Please understand that I am not advocating violence here in these violent times, but I kept hearing the Misfit in my head these past few days, beginning with watching Lindsey Graham speak with such passionate fervor in the dark hours between Wednesday and Thursday. Others, too, spoke with eloquence and zeal about how the terror of the preceding hours made them take a long look at how denying the fairly-cast electoral votes delegitimized the process and led to the type of unrest that caused the terror attack on their own building.
And yet, here we are, three days later, and they pull back, they equivocate. They condemn the acts of violence and the destruction, but they continue to press the false narratives that got us to this point in the first place. It now appears that the Vice President’s life was probably truly in danger, as many of us suspected, that among the hooligans and yahoos was a very organized group of would-be assassins intent on turning a protest into an insurrection (which they achieved) and an insurrection into an assassination and a bloody coup. And yet the Vice President remains silent. He dithers and equivocates as he has always done.
On Wednesday afternoon, Congress met the Misfit, and for a few brief hours, in the shock of terror, some of them woke up to the horror that lay beyond the web of lies they’ve been weaving. A glimmer of light shone through on Epiphany. But they seem to be settling back into silent complacency that only furthers the lies of the powerful who seek to loot and plunder our democracy as surely as the insurrectionists looted its halls and offices on Wednesday.
The landscape is littered with lies, seeded with falsehoods like landmines, like bombs hidden in the halls of justice. The fabric of reality is stained, torn and twisted, threads cut and tangled.
It’s nothing new, this rhetoric of insurrection. For years now, they’ve been spreading it on, lie by lie, suggestion by suggestion, layer by seditious layer, whipping the masses into a frenzy of rage and disenfranchisement.
Now is the time for clear-headed cleaning, gathering threads of Truth where we find them, patching and weaving, healing the fabric, stitching and mending, finding our way to the source of the lies and destruction.
Long before terror and chaos pillaged the building, the lies were laid to pillage the truth, to bend the will of the gullible and power-hungry masses to do the silent bidding of the suited pirates who have laid the groundwork of sedition.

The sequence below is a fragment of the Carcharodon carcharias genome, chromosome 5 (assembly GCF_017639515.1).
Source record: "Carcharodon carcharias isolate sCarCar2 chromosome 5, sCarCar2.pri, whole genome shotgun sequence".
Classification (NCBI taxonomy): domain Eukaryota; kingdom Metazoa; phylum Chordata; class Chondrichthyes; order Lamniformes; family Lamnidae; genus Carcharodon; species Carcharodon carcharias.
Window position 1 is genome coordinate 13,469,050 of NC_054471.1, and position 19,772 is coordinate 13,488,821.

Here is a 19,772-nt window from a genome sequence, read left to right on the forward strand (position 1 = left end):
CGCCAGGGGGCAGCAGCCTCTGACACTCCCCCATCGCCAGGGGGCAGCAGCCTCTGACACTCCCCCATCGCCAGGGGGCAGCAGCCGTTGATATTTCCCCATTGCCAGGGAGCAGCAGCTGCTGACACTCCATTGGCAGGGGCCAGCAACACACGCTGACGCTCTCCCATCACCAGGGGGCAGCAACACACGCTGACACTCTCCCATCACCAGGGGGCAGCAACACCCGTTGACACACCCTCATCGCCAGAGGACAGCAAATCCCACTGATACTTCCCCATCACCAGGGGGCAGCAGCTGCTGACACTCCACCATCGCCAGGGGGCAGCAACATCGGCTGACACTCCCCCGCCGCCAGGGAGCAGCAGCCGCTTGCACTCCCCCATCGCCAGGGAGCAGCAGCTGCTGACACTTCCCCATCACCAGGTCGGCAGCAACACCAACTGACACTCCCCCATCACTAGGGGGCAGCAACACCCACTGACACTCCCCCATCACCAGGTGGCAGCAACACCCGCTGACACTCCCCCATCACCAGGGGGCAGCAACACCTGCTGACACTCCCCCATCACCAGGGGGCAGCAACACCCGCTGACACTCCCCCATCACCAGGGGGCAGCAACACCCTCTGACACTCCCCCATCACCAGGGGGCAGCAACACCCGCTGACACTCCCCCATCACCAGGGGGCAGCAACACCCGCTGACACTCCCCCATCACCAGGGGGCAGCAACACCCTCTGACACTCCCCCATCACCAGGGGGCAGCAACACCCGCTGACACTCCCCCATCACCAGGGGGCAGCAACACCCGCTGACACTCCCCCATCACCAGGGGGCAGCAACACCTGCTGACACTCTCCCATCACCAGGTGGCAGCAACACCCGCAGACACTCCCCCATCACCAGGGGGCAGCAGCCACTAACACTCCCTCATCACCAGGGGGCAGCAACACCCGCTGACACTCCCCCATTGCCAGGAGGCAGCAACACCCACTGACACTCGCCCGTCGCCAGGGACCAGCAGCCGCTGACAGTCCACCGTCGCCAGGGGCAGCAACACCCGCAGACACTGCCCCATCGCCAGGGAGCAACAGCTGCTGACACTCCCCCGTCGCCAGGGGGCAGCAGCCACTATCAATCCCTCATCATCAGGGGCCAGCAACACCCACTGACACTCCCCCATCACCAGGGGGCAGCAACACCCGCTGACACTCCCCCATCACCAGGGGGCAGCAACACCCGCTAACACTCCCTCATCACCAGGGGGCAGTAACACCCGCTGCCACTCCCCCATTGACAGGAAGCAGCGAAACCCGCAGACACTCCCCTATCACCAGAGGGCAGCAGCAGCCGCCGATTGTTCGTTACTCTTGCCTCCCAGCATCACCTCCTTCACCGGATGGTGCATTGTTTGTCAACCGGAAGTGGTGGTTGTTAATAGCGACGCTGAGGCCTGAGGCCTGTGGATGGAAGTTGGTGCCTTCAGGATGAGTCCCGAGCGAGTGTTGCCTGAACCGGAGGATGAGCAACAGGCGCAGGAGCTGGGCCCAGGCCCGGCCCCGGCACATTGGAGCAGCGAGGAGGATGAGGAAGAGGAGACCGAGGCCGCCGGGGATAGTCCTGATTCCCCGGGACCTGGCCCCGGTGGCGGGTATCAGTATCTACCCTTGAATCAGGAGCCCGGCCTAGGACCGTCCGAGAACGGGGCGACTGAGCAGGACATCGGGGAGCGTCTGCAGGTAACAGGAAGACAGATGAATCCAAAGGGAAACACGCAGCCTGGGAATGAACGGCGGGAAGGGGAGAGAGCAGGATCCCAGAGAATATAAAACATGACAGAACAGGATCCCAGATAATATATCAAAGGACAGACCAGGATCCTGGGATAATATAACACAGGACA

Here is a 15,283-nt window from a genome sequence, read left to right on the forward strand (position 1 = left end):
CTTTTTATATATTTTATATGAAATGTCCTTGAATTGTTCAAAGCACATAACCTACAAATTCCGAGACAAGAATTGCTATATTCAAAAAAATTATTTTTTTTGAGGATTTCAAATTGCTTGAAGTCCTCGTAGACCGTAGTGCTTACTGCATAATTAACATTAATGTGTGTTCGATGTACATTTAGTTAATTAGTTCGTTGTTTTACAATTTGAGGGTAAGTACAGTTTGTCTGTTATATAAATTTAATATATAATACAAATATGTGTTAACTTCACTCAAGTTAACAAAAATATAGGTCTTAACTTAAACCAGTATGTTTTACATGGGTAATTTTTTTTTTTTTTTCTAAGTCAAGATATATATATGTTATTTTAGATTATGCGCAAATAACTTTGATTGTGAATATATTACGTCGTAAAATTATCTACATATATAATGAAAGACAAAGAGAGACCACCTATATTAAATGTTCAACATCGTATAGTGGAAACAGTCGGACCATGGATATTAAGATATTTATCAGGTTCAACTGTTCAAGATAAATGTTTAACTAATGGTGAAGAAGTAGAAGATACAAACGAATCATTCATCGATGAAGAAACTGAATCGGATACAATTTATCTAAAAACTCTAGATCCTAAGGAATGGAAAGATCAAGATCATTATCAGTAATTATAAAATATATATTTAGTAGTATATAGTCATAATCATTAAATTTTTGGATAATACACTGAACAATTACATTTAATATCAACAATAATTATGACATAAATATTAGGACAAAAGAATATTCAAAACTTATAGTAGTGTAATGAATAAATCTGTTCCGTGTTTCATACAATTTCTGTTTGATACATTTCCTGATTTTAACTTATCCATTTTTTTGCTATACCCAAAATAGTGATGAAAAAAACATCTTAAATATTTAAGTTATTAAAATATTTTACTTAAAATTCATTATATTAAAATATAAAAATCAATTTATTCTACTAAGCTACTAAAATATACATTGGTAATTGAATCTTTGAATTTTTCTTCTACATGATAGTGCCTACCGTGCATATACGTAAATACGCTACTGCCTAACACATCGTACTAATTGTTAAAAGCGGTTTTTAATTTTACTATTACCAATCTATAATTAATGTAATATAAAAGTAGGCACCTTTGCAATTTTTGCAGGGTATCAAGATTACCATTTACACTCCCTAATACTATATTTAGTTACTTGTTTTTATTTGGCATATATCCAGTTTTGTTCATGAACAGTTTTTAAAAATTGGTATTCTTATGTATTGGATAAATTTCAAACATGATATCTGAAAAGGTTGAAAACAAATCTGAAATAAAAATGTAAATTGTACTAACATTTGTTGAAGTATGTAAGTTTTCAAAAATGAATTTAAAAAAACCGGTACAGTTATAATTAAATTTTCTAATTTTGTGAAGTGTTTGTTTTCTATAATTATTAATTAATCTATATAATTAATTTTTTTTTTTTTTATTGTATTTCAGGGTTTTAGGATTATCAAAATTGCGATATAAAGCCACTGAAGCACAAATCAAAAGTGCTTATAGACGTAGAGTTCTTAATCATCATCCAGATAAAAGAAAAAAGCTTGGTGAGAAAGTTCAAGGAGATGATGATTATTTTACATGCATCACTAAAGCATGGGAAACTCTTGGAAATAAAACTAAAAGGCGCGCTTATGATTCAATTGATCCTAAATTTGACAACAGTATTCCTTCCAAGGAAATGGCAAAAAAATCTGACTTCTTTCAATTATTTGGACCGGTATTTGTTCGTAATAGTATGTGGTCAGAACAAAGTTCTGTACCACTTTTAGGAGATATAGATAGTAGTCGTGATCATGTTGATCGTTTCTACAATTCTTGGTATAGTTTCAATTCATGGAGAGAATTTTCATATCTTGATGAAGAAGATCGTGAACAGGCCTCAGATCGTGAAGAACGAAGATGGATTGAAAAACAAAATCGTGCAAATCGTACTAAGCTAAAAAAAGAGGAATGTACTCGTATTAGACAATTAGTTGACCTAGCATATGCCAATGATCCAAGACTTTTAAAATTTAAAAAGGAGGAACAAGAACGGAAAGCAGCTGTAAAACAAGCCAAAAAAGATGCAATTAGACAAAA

Calling for calm and understanding only veils the carnage, drawing another layer of lies to cover the wreck. Now is the time for the stark strands of truth to stand out and carry the narrative back from the brink of destruction.
Gratitude: Today I am grateful for truth, for narratives that center stories of people who have been cut from the narratives told by the powerful to skew the truth to their own agenda. I am grateful for the weavers and menders and spinners who pick up the torn and tangled threads and get to work to repair the tapestry of our story, holding the lie-mongers to account, and weaving in the threads of truth.
“A man is either free, or he is not. There cannot be an apprenticeship for freedom.” —Amiri Baraka
“Beloved community is formed not by the eradication of difference but by its affirmation, by each of us claiming the identities and cultural legacies that shape who we are and how we live in the world.” ―bell hooks, killing rage: Ending Racism
“Consider whether great changes have not happened deep inside your being in times when you were sad. The only sadnesses that are unhealthy and dangerous are those we carry around in public in order to drown them out. Like illnesses that are treated superficially, they only recede for a while and then break out more severely. Untreated they gather strength inside us and become the rejected, lost, and unlived life that we may die of. If only we could see a little farther than our knowledge reaches and a little beyond the borders of our intuition, we might perhaps bear our sorrows more trustingly than we do our joys. For they are the moments when something new enters us, something unknown. Our feelings grow mute in shy embarrassment, they take a step back, a stillness arises, and the new thing, which no one knows, stands in the midst of it all and says nothing.” —Rainer Maria Rilke
“After silence, that which comes nearest to expressing the inexpressible, is music.” —Aldous Huxley